Archive for category project management software

We’re going SaaS‚ no exceptions

I attended a PS Village meeting last week. PS Village is a pretty interesting, fun and educational breakfast meeting that takes place in various cities all across the United States and Canada. The attendees are primarily professional service executives, project management and software professionals. The sponsors are Professional Services Automation and project management software solution providers like Tenrox and others. The breakfast meeting lasts about two hours, is pretty informal, and the attendees simply sit around the table and discuss a few topics together.

One of the people at my table (name and company will not be disclosed of course) was the leader of a professional services team in a large multi-national organization, let’s call him PS-man for short. He was complaining about a meeting he attended where the division’s CEO articulated his strategy for the division’s product and service offerings.  The CEO said, and I quote:  “We’re going SaaS, no exceptions”.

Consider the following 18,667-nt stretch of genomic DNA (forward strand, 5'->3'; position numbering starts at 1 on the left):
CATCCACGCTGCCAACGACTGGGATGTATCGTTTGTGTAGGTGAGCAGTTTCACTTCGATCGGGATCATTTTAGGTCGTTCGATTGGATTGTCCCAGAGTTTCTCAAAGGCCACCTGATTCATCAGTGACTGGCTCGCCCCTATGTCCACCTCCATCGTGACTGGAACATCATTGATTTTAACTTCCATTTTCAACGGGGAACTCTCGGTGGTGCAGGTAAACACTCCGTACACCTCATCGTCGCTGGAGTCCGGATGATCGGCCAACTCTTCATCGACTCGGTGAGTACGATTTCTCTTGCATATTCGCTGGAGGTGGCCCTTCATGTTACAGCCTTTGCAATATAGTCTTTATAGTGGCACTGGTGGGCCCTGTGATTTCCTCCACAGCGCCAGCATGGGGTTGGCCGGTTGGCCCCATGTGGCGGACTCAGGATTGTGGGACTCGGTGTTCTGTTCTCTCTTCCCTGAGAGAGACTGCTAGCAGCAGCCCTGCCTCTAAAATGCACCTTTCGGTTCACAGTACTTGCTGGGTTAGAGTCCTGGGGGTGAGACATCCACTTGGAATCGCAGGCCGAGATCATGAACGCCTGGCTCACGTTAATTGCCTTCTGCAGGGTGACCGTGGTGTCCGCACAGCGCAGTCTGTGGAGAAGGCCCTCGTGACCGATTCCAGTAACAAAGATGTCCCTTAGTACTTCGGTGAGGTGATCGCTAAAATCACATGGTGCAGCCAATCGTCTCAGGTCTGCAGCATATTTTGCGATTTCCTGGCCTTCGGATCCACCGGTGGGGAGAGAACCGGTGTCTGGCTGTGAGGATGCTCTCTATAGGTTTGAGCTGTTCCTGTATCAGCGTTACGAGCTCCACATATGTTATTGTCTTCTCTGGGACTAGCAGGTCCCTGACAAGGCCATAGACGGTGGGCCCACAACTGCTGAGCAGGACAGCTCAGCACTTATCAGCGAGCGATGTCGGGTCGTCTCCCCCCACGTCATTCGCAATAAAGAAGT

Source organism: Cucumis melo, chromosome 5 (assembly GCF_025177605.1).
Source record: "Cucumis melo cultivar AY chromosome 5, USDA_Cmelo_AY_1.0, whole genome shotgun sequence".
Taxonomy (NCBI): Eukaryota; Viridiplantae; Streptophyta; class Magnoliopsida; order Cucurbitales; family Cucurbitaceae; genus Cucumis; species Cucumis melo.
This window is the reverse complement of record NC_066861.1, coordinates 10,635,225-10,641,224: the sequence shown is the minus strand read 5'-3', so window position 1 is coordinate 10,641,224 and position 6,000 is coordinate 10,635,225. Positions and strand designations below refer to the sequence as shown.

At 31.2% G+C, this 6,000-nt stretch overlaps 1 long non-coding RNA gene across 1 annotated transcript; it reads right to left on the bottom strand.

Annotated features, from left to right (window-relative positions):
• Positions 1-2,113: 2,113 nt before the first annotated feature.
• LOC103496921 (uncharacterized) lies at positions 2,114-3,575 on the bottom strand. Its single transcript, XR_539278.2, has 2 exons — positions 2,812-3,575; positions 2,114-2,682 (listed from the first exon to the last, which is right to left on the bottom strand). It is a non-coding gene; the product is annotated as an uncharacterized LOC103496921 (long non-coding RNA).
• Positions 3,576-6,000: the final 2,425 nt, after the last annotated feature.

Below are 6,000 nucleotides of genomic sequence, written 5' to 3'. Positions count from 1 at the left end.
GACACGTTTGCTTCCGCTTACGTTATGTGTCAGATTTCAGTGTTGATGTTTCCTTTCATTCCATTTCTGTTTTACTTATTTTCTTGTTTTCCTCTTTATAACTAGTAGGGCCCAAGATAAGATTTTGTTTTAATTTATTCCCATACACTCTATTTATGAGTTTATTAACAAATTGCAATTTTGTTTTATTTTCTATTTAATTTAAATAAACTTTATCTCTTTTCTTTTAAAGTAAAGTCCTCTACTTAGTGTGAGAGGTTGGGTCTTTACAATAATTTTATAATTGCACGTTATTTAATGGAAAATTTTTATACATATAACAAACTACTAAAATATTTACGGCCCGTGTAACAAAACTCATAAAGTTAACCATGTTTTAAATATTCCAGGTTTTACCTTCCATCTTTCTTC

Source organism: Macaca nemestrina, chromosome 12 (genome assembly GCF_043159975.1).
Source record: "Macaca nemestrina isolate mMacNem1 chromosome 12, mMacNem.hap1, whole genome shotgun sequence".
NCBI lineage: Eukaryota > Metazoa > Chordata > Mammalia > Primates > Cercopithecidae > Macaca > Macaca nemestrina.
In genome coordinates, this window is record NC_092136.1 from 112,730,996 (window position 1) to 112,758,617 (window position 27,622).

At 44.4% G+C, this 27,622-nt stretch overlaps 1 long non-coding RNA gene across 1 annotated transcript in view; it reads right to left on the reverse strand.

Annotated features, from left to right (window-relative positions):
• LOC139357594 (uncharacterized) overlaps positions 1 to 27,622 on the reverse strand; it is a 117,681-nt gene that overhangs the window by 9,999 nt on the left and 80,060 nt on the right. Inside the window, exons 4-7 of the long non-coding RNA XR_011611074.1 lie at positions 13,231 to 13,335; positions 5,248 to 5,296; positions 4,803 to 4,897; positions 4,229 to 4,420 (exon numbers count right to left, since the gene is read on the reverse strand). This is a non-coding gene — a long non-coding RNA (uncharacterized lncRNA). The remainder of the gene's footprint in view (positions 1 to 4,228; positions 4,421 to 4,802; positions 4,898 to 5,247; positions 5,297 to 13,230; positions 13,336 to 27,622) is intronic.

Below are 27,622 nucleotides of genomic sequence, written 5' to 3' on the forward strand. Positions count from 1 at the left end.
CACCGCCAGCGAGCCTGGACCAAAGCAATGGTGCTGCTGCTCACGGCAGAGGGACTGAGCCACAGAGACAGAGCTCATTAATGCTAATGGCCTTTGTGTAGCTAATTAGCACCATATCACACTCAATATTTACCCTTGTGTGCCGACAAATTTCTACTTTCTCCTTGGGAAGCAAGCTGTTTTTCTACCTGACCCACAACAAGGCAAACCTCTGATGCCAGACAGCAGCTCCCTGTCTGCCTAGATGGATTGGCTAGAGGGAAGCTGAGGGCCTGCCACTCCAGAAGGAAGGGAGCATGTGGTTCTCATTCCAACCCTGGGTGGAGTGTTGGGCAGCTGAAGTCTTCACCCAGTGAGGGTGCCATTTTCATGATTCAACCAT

PS-man was quite frustrated and unhappy with this sudden shift. To him, the CEO had not articulated a believable vision and a clear path to achieve that vision. According to PS-man, it seemed like the CEO, being sort of new to the job, had heard of the industry buzzwords and decided the industry trends are the way to go. However, PS-man felt that neither the company’s products nor his team were ready for the shift to the SaaS (software as  a service) model. They did not believe that SaaS was the answer to their challenges or that it could drive new growth. PS-man’s reaction was “Yeah right, we’re going SaaS until a sales guy comes with the next big order for an in-house implementation”.